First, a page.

I had lunch recently with a young lawyer who has been out of work for a while. She had worked for a BigLaw firm for a couple of years before getting caught up in a layoff. Several months later, she was still searching for a law firm that wanted to hire her. She was, quite […]
What goes in your professional email? What if your email server occasionally marks something as “read” which in fact has not been read? How do you respond to that? Should you include your email signature every single time or only the first time you respond? What belongs and does not belong in an email signature? What about typos? When does an email become too long and you’d be better off just writing a proper letter? What about graphics in email signatures? Or funny quotations?
And what about that long list of disclaimers many of us lawyers append to every single email signature?
Marketing is job #1 for small firm attorneys and solos. It’s a simple equation: no marketing = no clients, and no clients = no firm. But, quite frankly, marketing can really suck.
There’s a cacophony of BigLaw websites, advertising, and social media drowning out small firm voices. And then there are about a million new small firm sites every single day. Not to mention that referrals from other lawyers and professionals can be tough to come by when everyone knows an attorney or ten who do what you do. And don’t forget the do-it-yourself options like LegalZoom and Findlaw.
How do you make yourself heard amongst all that noise? There’s no point shouting into the wind. You can’t make yourself louder than everyone else, so don’t bother trying.
Do you ever feel like an imposter? As successful as you are do you believe you are just fooling people because deep down you are incompetent, taking money for work you are ill-prepared to do? Do you think one day you will be found out for the fraud that you are? Well, so do most lawyers. Suzanne Meehle shares her story.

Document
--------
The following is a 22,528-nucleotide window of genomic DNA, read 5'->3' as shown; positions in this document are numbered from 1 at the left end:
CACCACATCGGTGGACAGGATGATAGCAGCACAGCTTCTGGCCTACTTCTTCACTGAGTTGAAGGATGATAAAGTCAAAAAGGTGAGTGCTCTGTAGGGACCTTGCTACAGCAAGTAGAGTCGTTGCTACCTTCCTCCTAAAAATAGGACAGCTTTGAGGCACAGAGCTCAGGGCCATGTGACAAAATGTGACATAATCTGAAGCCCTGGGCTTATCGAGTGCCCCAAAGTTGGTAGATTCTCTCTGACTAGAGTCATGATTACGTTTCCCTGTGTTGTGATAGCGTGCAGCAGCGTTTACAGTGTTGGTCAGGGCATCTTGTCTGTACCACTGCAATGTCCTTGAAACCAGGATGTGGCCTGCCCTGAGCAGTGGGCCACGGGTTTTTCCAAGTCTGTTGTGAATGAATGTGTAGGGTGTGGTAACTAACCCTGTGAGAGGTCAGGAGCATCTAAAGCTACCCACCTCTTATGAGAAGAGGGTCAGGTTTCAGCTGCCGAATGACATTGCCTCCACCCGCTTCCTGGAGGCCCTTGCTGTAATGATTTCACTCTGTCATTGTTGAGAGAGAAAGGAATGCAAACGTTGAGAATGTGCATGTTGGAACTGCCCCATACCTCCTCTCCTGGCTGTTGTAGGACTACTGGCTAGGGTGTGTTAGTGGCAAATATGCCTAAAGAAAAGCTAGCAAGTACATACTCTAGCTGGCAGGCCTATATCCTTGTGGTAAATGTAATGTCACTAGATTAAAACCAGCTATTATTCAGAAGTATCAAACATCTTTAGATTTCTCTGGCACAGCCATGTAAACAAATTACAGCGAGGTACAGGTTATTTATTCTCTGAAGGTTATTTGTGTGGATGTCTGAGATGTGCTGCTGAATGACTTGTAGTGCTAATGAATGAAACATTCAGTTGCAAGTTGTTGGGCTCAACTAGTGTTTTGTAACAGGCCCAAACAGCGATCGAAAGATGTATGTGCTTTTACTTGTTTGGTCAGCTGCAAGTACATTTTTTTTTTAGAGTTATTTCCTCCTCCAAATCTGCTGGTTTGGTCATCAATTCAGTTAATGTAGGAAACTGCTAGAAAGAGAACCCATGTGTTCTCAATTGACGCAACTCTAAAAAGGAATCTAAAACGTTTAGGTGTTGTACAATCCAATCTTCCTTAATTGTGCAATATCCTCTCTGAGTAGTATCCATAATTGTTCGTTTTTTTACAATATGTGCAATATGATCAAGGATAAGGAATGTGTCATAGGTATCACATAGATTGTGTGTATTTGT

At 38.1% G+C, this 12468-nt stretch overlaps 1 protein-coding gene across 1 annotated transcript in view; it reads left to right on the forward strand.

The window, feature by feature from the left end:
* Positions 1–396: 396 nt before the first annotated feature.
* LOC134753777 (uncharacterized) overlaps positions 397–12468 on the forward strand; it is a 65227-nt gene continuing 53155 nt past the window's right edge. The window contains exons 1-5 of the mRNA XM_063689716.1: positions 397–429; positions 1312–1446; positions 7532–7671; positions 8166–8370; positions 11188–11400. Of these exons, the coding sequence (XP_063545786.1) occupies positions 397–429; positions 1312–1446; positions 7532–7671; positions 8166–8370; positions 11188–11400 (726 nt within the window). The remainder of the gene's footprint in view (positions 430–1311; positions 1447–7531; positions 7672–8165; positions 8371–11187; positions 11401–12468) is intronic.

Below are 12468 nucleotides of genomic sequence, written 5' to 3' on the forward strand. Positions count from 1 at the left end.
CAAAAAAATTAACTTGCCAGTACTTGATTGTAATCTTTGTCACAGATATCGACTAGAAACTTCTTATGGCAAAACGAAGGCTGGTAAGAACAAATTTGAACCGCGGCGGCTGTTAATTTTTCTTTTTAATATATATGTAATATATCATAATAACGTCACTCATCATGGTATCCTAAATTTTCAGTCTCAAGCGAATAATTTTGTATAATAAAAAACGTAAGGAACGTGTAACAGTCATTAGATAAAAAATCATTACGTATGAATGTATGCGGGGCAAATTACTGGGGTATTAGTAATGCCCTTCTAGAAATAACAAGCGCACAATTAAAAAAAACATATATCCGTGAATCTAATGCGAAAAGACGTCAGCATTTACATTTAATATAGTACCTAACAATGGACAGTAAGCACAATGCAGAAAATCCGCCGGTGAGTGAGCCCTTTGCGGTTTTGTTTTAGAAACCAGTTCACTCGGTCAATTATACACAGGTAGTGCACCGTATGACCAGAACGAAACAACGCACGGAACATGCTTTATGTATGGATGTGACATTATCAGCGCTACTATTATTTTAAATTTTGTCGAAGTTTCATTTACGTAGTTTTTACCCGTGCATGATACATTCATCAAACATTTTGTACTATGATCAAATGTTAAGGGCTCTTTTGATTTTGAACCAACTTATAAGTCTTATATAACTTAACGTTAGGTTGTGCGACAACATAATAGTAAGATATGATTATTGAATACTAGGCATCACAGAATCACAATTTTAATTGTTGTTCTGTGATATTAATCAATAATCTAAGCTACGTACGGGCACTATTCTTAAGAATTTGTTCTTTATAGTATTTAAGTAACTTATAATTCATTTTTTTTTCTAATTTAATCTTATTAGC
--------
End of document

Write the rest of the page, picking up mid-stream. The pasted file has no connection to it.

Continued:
I started to call this post “Software for Conquering Email Overload.” Then I decided that was a unicorn. There is no such thing as “conquering” our email. Perhaps all we can do is attack it and hope to live to fight another day. To that end, I’ll describe what I do to tame my inbox. I’m providing some links for your convenience, but they are not affiliate links and I do not receive any compensation or benefits for mentioning the products I use.
You’ve had your initial consultation. You’ve counseled your new client on the services they need, and they are ready to sign the engagement letter. But then you ask for their retainer, and they look at you like you’ve got three heads.
“You want HOW MUCH?!?!”
What do you do now?
Think of online reputation management in terms of building a referral network. You can use social media to make connections and build your referral network faster than you can in person and without violating the Rules. There’s lots more so read on…
It seems like a yes or no question, but there may be as many answers to that question as there are law firms. If you do charge for the consultation, you may have to deal with a client who expects the consultation for free. But if you don’t charge for a consultation, aren’t you giving away the milk and hoping they’ll buy the cow?